They're all getting very very hungry with all the budget shortfalls, it is not paranoid to assume they'll try to find new ways to get revenue, or higher rates, in the next year or two.
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Old 02-02-2010
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Originally Posted by hellosailor View Post
Maryland is the state which, last year, established three "school zones" in areas where there are no schools OR school children, as a clever way to set up speed cameras and then send out the tickets at higher rates because a "school zone" was being violated.
While I also disagree with this practice, I think you are stretching the truth by saying that Maryland created these. Actually it is the municipalities, not the state, that are collecting the revenue.

Here in PA municipalities were banned from using radar detectors and cameras for decades. It's only within the last year or two that the state allowed municipalities to use them, but the state takes such a huge piece of the action that there is no profit in it for the municipalities. So the towns will only buy the equipment if there is a true safety hazard. This is one of the only things that the PA legislature has ever gotten right.

Quote:
Originally Posted by hellosailor View Post
And as of 1/1/2009 NJ became the first state to require a boating safety course or similar certification for ALL boaters in NJ waters, including folks transiting across from the neighboring states. Either a NJ course, or one from your home state, no grandfathering no age exemptions.
And what is wrong with this?

After reading Chapman's as a kid I never took one of these courses. However, just as a refresher, I completed the PA course two days ago. I did not realize that NJ required this for transient traffic. But it's a good thing I have it since I'll be on the Delaware River.

And it's a good thing for me that those other nut cases will have some training.
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Old 02-03-2010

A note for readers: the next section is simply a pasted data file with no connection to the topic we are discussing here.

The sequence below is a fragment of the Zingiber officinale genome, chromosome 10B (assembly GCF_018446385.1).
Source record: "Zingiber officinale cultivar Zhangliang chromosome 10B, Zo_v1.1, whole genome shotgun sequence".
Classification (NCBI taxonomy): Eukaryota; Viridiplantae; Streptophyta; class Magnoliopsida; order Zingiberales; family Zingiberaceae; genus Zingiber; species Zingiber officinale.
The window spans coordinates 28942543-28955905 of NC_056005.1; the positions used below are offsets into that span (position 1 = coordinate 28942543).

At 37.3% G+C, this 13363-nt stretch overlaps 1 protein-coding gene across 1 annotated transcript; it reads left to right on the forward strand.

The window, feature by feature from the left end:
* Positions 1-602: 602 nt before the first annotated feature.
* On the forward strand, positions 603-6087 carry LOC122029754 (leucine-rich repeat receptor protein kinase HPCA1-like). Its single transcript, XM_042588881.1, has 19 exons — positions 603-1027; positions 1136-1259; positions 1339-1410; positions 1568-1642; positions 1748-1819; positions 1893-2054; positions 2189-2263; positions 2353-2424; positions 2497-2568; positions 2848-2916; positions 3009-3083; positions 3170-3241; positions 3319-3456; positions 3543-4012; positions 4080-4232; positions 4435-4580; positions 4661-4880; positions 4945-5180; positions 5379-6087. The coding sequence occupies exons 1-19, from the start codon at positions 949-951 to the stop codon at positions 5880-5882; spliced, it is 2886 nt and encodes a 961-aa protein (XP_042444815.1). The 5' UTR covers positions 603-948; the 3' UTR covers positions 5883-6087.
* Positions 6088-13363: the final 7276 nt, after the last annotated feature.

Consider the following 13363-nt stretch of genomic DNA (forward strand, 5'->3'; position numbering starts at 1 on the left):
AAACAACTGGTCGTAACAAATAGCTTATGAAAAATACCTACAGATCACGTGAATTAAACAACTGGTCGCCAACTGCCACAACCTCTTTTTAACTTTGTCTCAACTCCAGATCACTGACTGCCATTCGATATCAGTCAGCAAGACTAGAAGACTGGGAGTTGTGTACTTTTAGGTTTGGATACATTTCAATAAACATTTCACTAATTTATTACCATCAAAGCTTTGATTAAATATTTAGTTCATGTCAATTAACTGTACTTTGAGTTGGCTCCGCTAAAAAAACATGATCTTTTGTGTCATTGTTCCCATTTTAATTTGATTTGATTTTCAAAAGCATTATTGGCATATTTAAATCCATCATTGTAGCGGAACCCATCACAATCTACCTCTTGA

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It is scientifically proven that sailors who keep their boats in a state's waters but fail to pay the proper tax to the state treasury are twice as likely to find themselves aground in a channel that has not been dredged for many years because..... drumroll please.... the state is short on funds to do the dredging in part because sailors who keep their boats in a state's waters have failed to pay the proper tax.

Paying a tax like this isn't much fun, but sailing is.

Enjoy not running aground. Its more fun to watch other people do so.
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  #16  
Old 05-04-2010
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Maryland Boat Tax

Blancke -- If the boat is in the water in Delaware for 183 and in the water in Maryland for 150, it should not be subject to tax, at least so long as you can prove to the State's satisfaction where the boat was. If it was out of the water in Delaware, I would be less certain. Either way, 150 Maryland days will put you at risk for being assessed, and will leave you in a position to have to prove that you are not taxable. 90 days or less would be safer.

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  #17  
Old 05-04-2010
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"And what is wrong with this?"
What is wrong with this may be nothing--but it conflicts with traditional rights of passage and navigation. While other states have demanded that their own boaters meet certain criteria, no other state has said "You may not enter our waters unless you have" some type of license or certification, which some states don't even issue!
Then there are federal issues to be raised, potentially including interference with interstate commerce or failure to recognize the laws of other states (i.e. states that require training only for youngsters, and grandfather in older boaters.)
Do I think boaters should have some basic competencies? Sure. Do I think NJ has the right to raise an iron curtain on their waters? No. If they want federal boater competency, let them do it through the fed. (Oh, wait, DHS wants to do that anyway...)